Can you remember those rectangular pieces of paper we once scribbled on and used as currency? Cheques now seem laughably archaic don’t they? Well cash is on its own way into the history books too, and it’s being handed an obliging step by the myriad of mobile payment services spreading in the UK market. Public opinion polls show that cash is no longer king, and as we edge closer to a cashless society – it’s time for small businesses to either adapt, or pave their own journey to the currency graveyard.
Public opinion poll website YouGov released figures this week, commissioned by Sage Pay, showing that 64 percent of consumers prefer cashless payments, while one in three are ready to re-shelve items once they discover only cash is accepted. This poses alarming and growing problems for small-to-medium sized businesses, which are reported to be already losing a staggering £12bn per year because they’ve not adapted any form of electronic payments. Put simply, ‘cash only’ means many consumers will just consume elsewhere.
More than a third of retailers in the UK say they don’t currently support credit or debit card payments, which, despite seeming backward – is usually a result of businesses’ reluctance to burden the cost of taxes and card transactions: roughly 20-30p for debit, and 2 per cent for credit cards. But what they fear losing through these costs, they probably already lose in customers leaving their shops, heading on their way to more modern, adapted premises. It’s 2013 after all, and it’s time for small businesses to catch up.
The advantages of cashless payments are clear for all parties: customers save time rummaging for coins, and rather than search for an ATM to draw out cash to buy a £2 coffee, they can simply scan a bank card, or use a mobile app - then rush on with their life. Businesses can save money in cash handling, gain more detailed information on their customers, reduce point-of-sale time, and provide a more efficient service. The economy is set to reap benefits too - as it’s easier for the Government to track taxes through digital receipts.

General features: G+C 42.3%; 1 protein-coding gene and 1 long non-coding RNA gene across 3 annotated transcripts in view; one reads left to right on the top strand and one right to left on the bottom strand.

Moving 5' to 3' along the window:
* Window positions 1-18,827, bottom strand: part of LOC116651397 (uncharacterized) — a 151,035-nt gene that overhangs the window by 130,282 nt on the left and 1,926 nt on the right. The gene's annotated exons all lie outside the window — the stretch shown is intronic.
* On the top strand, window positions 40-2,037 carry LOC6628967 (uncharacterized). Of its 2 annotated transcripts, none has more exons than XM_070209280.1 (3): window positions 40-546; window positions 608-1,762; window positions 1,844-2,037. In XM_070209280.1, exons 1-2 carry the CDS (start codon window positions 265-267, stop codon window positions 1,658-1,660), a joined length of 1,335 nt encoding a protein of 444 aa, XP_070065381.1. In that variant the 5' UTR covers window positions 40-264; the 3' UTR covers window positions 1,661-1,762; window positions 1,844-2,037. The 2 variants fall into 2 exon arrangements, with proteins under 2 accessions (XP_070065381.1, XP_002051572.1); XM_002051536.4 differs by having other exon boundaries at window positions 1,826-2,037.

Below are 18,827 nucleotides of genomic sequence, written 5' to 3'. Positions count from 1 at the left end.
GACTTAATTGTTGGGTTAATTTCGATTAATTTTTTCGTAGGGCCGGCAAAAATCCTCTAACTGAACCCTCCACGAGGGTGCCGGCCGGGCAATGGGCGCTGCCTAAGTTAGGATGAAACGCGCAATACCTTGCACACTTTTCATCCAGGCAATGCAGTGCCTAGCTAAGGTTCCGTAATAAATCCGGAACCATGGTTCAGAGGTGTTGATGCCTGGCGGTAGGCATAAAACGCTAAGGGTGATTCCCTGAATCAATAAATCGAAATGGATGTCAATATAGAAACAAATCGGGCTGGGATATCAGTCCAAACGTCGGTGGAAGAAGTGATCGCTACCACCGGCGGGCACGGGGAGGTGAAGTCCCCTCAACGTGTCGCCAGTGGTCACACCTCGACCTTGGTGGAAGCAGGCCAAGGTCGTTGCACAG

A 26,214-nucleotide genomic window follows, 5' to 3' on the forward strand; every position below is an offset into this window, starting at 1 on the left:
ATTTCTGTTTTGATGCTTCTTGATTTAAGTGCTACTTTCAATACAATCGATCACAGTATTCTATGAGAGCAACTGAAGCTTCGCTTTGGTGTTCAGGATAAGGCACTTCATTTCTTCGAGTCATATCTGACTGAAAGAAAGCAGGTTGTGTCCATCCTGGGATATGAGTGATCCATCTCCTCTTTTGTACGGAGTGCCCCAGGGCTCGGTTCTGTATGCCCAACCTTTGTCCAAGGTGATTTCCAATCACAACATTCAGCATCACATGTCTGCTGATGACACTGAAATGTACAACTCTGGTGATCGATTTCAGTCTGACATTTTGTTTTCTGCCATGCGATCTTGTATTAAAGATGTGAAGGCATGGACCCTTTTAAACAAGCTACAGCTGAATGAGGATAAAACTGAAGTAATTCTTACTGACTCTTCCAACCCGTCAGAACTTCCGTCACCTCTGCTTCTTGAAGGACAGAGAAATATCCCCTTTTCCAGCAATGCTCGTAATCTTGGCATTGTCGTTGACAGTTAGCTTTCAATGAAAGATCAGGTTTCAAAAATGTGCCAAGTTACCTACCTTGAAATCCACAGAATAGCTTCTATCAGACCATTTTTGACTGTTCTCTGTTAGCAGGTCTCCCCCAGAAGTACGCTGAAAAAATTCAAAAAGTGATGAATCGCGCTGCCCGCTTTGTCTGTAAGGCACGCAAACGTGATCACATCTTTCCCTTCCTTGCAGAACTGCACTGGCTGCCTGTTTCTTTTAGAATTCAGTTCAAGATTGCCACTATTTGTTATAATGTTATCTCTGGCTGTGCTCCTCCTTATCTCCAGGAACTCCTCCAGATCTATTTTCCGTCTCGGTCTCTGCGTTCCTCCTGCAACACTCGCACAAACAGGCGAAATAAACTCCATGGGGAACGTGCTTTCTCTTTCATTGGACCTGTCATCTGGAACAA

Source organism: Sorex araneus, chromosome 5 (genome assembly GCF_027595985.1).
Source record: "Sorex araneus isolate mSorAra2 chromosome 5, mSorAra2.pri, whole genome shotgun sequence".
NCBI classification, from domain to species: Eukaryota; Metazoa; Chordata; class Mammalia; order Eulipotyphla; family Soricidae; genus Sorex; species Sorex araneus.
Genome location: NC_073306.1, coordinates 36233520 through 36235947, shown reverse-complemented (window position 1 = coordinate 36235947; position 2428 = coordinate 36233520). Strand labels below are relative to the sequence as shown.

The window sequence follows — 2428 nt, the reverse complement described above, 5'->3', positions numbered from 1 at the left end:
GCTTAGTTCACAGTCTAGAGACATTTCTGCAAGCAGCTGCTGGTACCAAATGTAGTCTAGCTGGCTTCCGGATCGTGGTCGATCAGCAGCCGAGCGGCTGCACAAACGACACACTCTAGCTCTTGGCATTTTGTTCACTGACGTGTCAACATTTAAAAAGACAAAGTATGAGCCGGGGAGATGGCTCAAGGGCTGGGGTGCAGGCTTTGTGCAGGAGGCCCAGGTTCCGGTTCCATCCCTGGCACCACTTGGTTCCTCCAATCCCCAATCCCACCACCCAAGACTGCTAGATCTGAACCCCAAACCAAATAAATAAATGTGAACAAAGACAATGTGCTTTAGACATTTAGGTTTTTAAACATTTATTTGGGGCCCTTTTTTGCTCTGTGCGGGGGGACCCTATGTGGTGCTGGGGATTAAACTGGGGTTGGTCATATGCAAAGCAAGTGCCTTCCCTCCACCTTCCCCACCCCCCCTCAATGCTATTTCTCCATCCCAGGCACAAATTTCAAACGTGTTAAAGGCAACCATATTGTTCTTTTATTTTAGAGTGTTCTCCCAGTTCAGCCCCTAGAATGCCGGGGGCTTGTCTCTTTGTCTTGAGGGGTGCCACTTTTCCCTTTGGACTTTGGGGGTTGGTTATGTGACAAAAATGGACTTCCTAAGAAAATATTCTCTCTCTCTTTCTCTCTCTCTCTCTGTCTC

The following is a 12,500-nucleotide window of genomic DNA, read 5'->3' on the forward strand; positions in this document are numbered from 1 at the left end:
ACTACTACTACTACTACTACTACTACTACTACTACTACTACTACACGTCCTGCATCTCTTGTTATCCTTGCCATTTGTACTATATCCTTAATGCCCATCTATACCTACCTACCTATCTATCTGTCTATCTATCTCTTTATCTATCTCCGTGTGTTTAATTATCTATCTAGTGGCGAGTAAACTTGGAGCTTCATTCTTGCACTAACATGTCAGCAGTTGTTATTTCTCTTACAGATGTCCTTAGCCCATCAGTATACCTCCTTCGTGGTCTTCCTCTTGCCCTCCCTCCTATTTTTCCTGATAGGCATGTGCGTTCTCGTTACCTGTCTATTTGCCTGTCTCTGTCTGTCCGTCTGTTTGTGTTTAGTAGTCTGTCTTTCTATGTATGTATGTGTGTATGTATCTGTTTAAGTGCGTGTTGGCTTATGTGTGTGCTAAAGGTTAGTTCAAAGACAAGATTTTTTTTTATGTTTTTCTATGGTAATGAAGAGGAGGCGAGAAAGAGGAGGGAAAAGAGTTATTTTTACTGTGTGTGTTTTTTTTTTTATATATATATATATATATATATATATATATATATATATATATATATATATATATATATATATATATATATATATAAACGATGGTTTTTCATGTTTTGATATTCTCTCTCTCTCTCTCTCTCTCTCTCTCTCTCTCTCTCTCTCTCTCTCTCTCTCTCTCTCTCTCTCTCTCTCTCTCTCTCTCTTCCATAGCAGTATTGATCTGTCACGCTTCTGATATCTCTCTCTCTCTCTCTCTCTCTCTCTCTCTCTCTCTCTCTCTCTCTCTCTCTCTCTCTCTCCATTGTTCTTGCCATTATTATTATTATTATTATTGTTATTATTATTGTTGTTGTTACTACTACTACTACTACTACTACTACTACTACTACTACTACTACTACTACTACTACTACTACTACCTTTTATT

Simon Black, the CEO of Sage Pay, said: “The biggest thing small businesses will lose out on is sales because consumer behaviour is changing, and people are carrying less cash around. They like the convenience of paying with card, and in the future you won’t even need a plastic card – you’ll just pay using your card account, but via your smartphone.”
Technology is moving fast, and small businesses are starting to lag behind dramatically. They need educating on how best to adapt to new payment systems, or they will lose out to competitors – probably big corporations who have everything in place to deal with the demands of 21st Century lifestyles.
The ‘customer is always right’ proverb fits perfectly with this cashless debate. It’s time for small businesses to provide customers with the flexibility they want, or they will eventually drive themselves off the high street. We all like the idea of supporting the independent retailer – and they should requite this, and start supporting us, the customers.
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